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AMT Diamond Reo with logging trailer

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Kit #2:
My ambition is to build most of the AMT truck kits to get a feel for how to go from start to finish, learn the common techniques,  and to also find which AMT kit will become my favorite.
After I have a couple of builds under my belt, I hope to purchase several (3?) copies of the "chosen" subject and attempt some really advanced building.

My hope is to throw some really great paint, like a Peterbilt with a 6-color color scheme, polished,  piano hinges, full plumbing and wiring, lights, maybe smoke(?).  
It is ambitious.  Time will tell.   


After test fitting the Diamond Reo, this will not be my chosen subject.   
The kit has several big fails.  The hood and  rear axles are poorly fitted.
I have heard the "AMT Freightliner" also has major flaws ( I still want to build one).

The wheels and tires are nice.  I will keep this in mind as a future donor kit.


Satisfied with attempted plumbing of the engine.  The hardest part was doing the research. 


My son had mentioned that "getting the right color is everything".   I didn't understand this at the time he said it, but do now.
My "Cummins Yellow" is a 50:50 mix X-8 Lemon Yellow: XF-88 Dark Yellow2 plus X-20A thinner for the gun.



Doing some visual comparison of the kit mud flaps vs. an aftermarket part from Sour Kraut Model Trucks.  
I'm going to use the aftermarkets because the kit mudguards are unusable with a tilting hood.


Began to question my color choice.  But am not willing to start over.  I don't like this kit enough to care.  
Will continue by "faith" that the decals along with some in-service weathering will rescue it.  


Dash and interior detail  is "good enough" for under the over-thick glass canopy.


Not satisfied with the kit exhaust stack.  Might replace with an aftermarket and scratch-built brackets.


Also suspect the AMT trailer tires are over-sized.


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When I snapped an axle while removing a tire, I decided they were not up to snuff.   Holes were drilled and new brass rod was installed.


Side by side comparison of tires.

"Tip Top Shop"  and  "Weekend Wrenchin' " arrived by delivery.  Replaced the exhaust stack with a photo etch and resin kit by Auslowe.IMG_0874.thumb.jpg.9bade4fe57bc5f8ae36fcf3ac27de77b.jpg

Details for the front bumper.   This is now Double P Logging Company truck #39.

How the colors turned out is now easy to see.  A few details lefts, and it will be done .   
The question is "do I leave it clean?"   Is this the end, or the start?

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That's beautiful -- so clean and nice and showroom fresh!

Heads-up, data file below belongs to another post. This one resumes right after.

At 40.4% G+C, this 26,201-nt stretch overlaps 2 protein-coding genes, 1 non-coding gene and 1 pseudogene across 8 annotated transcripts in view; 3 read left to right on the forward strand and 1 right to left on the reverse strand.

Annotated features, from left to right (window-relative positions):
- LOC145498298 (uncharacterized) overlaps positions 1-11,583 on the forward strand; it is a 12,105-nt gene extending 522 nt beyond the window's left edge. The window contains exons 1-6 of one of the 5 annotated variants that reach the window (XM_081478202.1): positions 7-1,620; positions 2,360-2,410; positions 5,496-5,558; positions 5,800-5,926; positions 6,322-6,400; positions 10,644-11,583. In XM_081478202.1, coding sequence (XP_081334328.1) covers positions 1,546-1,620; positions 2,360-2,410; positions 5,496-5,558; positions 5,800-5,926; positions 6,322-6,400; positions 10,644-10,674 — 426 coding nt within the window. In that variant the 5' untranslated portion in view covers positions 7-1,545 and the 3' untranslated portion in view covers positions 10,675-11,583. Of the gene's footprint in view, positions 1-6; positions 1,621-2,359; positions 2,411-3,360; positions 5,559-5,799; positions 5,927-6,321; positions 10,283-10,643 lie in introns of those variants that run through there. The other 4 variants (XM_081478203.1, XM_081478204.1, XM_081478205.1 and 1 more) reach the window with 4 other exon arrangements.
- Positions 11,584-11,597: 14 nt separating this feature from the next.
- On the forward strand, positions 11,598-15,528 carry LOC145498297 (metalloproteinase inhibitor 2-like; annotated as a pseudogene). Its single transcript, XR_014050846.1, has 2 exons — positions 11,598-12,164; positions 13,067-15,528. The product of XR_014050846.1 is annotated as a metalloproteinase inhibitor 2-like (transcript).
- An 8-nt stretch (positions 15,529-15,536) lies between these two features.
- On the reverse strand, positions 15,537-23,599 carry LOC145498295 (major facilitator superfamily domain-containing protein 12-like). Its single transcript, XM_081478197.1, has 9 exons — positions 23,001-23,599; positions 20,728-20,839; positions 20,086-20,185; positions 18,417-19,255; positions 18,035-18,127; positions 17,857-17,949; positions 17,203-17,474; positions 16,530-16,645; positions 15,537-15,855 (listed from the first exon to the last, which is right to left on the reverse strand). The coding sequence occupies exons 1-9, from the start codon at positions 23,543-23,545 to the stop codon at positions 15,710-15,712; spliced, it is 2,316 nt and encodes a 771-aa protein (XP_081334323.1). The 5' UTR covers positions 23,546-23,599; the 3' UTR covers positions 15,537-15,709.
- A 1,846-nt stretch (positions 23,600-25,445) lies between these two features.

So I'm gonna go ahead and make a wild guess that you're not quite done with it yet.

Love the grill and front bumper, btw, they look perfect.


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I think you can take it a lot further by adding some weathering. Good job so far, but it sounds as though you’d like to take it in a different direction, especially if you’re not in love with the paint scheme. Good choice in replacing the stack. Several items in AMT kits leave a lot to be desired, but they do provide a good basis for a project like this one.

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Up next is the Pete, and my mind is already three builds ahead.   I miss scrapping styrene and sniffing glue (orange flavor) and need the space on the bench, so it is time to push this truck along.



Some of the clean "before" photos.  Bare bones.IMG_0800.thumb.jpg.dc7375c75e55252e481bca3d82384584.jpg

A view from the rear.  It came as a surprise to me at how "perfect" it came together.  Sure turned out pretty.  


Maybe too pretty.  A perfect yellow rack and bunk doesn't seem possible (in my imagination) for a logging truck.


Rust, chipped paint, and bare metal from wear was the effect I was aiming for.

The fan (depth) wasn't fitting right, so I drilled a hole through the engine block and mounted it on a brass rod.  Now it could be adjusted wherever for final assembly.
Careful painting of the pulleys and belts also added a nice touch.


The underside was turning out nicely, so it was time to stop.  IMG_1975.thumb.jpg.defd308cdae92fc5e9968ed39b717ec8.jpg

A view of the dash thru the back window.  (120 ?,,  I don't think so...ha!.  kmh?)
I forgot to add a driver, or any misc. debris to the interior.  It was already glued in place and too late.IMG_1871.thumb.jpg.a3e0db439816c7afa0118a33aa60c8ea.jpg

Bought this product and it works fantastic.  Will definitely be playing around with it in future.IMG_1829.thumb.jpg.cfb1e7c62f5c2b3ada4a0237825f618a.jpg


Used Vallejo Acrylic heavily watered down as a wash to add some grime and streaking to the rear of the cab.IMG_1988.thumb.jpg.54041c9497dcff4b09211012a687e3bd.jpg


A  sixty thousands (.060) shim was added between the axle and leaf spring on the driver's side to give the frame a bit of twist (torque). 

It is very subtle and you might not notice (only subconsciously, which is the best kind of affect).


The mirror brackets are four pieces glued together and were very intimidating to build.
We are nearing the finish line.   I joke with my adult son on how AMT expected kids to build these kits.

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Nice weathering !!

Looks like they hosed it down when it came in but didn't try too hard. (Plus it's been dirty before.)

And thanks for the tip about the Vallejo brown earth.


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